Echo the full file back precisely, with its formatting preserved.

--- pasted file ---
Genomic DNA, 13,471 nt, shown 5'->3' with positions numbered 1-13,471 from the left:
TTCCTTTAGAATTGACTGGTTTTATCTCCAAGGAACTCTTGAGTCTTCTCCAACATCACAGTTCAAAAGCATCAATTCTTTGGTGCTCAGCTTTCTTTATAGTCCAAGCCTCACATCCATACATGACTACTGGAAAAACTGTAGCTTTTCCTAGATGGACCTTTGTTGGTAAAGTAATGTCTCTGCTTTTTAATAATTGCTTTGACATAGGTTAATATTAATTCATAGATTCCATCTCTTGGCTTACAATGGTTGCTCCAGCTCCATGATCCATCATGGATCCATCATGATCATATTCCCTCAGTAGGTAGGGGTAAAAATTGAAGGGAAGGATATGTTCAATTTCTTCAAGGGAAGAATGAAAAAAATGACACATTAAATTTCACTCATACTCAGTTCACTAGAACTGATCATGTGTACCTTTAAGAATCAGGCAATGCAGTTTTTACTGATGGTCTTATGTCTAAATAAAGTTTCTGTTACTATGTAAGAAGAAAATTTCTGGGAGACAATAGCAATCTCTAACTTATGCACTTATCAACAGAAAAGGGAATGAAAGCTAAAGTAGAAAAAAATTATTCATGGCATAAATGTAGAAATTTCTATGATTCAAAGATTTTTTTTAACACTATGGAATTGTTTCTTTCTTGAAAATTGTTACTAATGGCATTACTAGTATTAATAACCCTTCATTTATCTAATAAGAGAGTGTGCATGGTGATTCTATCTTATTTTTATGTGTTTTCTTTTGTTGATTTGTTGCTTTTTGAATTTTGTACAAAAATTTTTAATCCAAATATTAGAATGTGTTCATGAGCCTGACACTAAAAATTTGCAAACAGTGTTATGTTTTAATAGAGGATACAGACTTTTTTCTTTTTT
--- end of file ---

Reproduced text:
Genomic DNA, 13,471 nt, shown 5'->3' with positions numbered 1-13,471 from the left:
TTCCTTTAGAATTGACTGGTTTTATCTCCAAGGAACTCTTGAGTCTTCTCCAACATCACAGTTCAAAAGCATCAATTCTTTGGTGCTCAGCTTTCTTTATAGTCCAAGCCTCACATCCATACATGACTACTGGAAAAACTGTAGCTTTTCCTAGATGGACCTTTGTTGGTAAAGTAATGTCTCTGCTTTTTAATAATTGCTTTGACATAGGTTAATATTAATTCATAGATTCCATCTCTTGGCTTACAATGGTTGCTCCAGCTCCATGATCCATCATGGATCCATCATGATCATATTCCCTCAGTAGGTAGGGGTAAAAATTGAAGGGAAGGATATGTTCAATTTCTTCAAGGGAAGAATGAAAAAAATGACACATTAAATTTCACTCATACTCAGTTCACTAGAACTGATCATGTGTACCTTTAAGAATCAGGCAATGCAGTTTTTACTGATGGTCTTATGTCTAAATAAAGTTTCTGTTACTATGTAAGAAGAAAATTTCTGGGAGACAATAGCAATCTCTAACTTATGCACTTATCAACAGAAAAGGGAATGAAAGCTAAAGTAGAAAAAAATTATTCATGGCATAAATGTAGAAATTTCTATGATTCAAAGATTTTTTTTAACACTATGGAATTGTTTCTTTCTTGAAAATTGTTACTAATGGCATTACTAGTATTAATAACCCTTCATTTATCTAATAAGAGAGTGTGCATGGTGATTCTATCTTATTTTTATGTGTTTTCTTTTGTTGATTTGTTGCTTTTTGAATTTTGTACAAAAATTTTTAATCCAAATATTAGAATGTGTTCATGAGCCTGACACTAAAAATTTGCAAACAGTGTTATGTTTTAATAGAGGATACAGACTTTTTTCTTTTTT